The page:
Two leaders of the Global Campaign to Demand Climate Justice will speak about their activism and advocacy for global action on climate change at an on-campus event Wednesday.

Lidy Nacpil and Alex Rafalowicz will talk about justice and the relationship between “Global North” and “Global South” in the context of climate change, development, debt, and energy. They will also share future plans for the movement and touch on ways to become involved in the global fight for justice, including this weekend’s People’s Climate March in New York City.

Members of College of the Atlantic’s environmental activist group Earth in Brackets plan on attending the New York event and are imploring fellow students to attend Wednesday’s forum, 7 p.m. in the Great Hall inside Turrets.

The event is free, open to all, and will be of interest to anyone who cares about climate change, social justice, economics, international relations, development, organizing, activism, or politics.

“We’re really excited and honored to welcome Lidy and Alex to COA, as the kind of activism and political organising they are experienced in hold a lot of lessons for aspiring human ecologists,” said Nathan Thanki ’14, of Belfast, Northern Ireland, who has attended numerous international climate forums representing Earth in Brackets. “Their visit represents a maturing relationship between COA students and global justice movements.”

Nacpil is the director of Jubilee South Asia-Pacific Movement on Debt and Development, a network of anti-debt coalitions in more than 60 countries. She has worked with Freedom from Debt Philippines since the early 1990s, and was a student activist during the Marcos regime. In addition, she is the convenor of the Philippines Movement for Climate Justice and in the coordinating team of the Global Campaign to Demand Climate Justice. Nacpil has given speaking tours around the world on her work for economic justice, debt, democracy, citizenship, and more recently climate justice and energy.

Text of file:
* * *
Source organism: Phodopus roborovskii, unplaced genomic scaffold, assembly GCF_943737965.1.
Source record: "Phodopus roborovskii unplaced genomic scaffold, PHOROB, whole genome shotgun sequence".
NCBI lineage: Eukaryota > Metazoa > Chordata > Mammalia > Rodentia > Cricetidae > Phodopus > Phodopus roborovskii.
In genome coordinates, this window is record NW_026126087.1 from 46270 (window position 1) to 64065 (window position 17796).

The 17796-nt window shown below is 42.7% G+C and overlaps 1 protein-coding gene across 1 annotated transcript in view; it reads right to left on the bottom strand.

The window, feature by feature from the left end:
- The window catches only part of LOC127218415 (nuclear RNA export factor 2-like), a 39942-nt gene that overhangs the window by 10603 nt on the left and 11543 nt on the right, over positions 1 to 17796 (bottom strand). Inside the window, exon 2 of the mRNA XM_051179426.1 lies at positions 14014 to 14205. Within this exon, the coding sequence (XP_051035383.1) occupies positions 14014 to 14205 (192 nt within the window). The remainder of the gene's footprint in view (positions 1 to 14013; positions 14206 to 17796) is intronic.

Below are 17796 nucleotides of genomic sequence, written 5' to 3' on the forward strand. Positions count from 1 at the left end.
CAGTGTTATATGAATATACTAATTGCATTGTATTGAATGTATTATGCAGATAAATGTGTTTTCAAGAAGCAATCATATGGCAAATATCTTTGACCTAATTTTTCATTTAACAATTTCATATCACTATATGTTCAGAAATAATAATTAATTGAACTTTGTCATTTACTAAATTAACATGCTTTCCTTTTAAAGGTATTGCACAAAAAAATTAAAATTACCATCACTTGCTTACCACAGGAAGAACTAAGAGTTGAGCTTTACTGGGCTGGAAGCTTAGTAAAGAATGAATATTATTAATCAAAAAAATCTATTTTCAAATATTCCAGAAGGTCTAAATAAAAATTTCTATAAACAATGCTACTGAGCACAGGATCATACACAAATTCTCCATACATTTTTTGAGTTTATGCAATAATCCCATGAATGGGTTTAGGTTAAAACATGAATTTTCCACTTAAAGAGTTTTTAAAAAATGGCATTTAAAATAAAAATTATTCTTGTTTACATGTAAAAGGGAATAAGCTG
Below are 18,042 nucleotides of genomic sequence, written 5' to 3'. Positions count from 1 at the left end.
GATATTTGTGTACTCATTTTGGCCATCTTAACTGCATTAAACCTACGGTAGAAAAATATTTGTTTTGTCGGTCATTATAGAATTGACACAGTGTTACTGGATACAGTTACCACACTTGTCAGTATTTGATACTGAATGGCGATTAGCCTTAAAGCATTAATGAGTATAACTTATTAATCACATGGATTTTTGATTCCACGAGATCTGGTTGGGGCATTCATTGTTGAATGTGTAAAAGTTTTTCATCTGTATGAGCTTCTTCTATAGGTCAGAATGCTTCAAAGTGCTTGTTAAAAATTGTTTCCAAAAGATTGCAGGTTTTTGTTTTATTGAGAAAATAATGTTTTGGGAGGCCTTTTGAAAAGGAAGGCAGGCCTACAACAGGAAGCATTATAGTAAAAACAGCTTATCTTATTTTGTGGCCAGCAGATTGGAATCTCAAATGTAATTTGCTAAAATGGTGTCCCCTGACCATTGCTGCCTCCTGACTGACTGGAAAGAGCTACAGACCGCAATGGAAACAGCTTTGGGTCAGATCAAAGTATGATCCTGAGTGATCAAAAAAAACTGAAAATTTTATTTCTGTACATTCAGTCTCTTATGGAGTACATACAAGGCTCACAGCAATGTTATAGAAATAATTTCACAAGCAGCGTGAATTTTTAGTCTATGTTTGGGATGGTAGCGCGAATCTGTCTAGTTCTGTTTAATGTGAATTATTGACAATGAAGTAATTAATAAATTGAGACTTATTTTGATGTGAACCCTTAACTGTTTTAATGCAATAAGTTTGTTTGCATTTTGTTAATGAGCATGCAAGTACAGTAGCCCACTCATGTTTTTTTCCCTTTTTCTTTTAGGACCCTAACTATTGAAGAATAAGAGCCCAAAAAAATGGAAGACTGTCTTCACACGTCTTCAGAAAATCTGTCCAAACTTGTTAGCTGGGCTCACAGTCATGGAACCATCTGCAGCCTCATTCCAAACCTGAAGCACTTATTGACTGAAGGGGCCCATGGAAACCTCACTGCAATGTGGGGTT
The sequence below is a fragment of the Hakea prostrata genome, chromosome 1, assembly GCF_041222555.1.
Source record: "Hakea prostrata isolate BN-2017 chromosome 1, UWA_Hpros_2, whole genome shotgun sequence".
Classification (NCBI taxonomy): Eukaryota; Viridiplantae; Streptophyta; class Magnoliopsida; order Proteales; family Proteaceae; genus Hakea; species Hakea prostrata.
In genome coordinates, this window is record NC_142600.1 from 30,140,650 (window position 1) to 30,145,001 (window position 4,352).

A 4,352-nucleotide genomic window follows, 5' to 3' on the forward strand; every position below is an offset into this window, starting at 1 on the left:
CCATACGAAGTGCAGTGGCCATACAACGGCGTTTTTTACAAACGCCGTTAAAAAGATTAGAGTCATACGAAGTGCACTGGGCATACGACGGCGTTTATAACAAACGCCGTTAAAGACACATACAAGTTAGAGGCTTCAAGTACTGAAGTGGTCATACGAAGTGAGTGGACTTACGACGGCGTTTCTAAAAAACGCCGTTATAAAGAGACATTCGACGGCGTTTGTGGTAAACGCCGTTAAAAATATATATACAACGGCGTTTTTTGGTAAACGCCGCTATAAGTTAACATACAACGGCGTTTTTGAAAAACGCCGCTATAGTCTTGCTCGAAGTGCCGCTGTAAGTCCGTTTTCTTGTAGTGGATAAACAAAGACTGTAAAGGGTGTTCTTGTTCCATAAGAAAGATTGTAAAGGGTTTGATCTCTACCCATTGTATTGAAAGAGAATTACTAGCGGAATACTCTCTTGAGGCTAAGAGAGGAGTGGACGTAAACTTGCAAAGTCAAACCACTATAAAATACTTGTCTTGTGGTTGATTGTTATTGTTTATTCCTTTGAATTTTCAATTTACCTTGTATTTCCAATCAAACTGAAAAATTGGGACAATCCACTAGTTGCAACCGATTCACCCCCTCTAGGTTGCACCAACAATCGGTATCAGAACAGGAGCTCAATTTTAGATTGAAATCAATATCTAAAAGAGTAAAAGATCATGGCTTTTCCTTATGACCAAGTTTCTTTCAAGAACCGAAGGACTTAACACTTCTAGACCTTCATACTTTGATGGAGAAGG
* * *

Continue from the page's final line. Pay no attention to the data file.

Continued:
Rafalowicz is a founding member of the Australian Youth Climate Coalition and a current law fellow with the Institute for Governance and Sustainable Development. He is a member of the coordinating team of the Global Campaign to Demand Climate Justice, a coalition of hundreds of  organisations and networks across the globe, and has worked extensively in facilitation and media roles among civil society networks at United Nations climate negotiations. He has a  master’s degree in law and economics and currently lives in Bogota, Colombia.

Earth in Brackets is a student collective that works on issues of climate and social justice at both the international and local level. The group meets every Wednesday, 6:30 to 8 p.m. at the Elliot Study Space and is open to everyone.

Members of the group have taken in-depth roles in international climate talks including, most recently, attending the Social PreCOP on Climate Change in Margarita Island, Venezuela, in July — a first-ever international forum aimed at bringing the voice of average citizens to U.N. climate change talks.

At the invitation of the Venezuelan government, members of COA’s Earth in Brackets attending the forum were Maria Escalante ’16, of Chia, Colombia; and Angela Valenzuela ’17 of Victoria, Chile. COA alumni Anjali Appadurai ’13, of Coquitlam, B.C., Canada; and Thanki also took part.

“The topics were broad, but there was a clear premise — change the system, not the climate,” Escalante said of the July 15-18 forum.

Members of the group also plan on attending the Twentieth Conference of the Parties — the highest-level U.N. climate change panel, in Lima, Dec. 1-12; as well as talks at UN headquarters in New York within the framework of the 69th UN General Assembly on Sept. 23.

Some 64 COA students — nearly 20 percent of the student body — and at least a dozen alumni have signed up to attend the climate rally in New York, Thanki said.

For more about Earth in Brackets, watch this video by Devin Altobello ’13, who followed the team in Durban, South Africa, in 2011. Earth in Brackets, which is sometimes known by the symbol [Earth], also has a detailed website.


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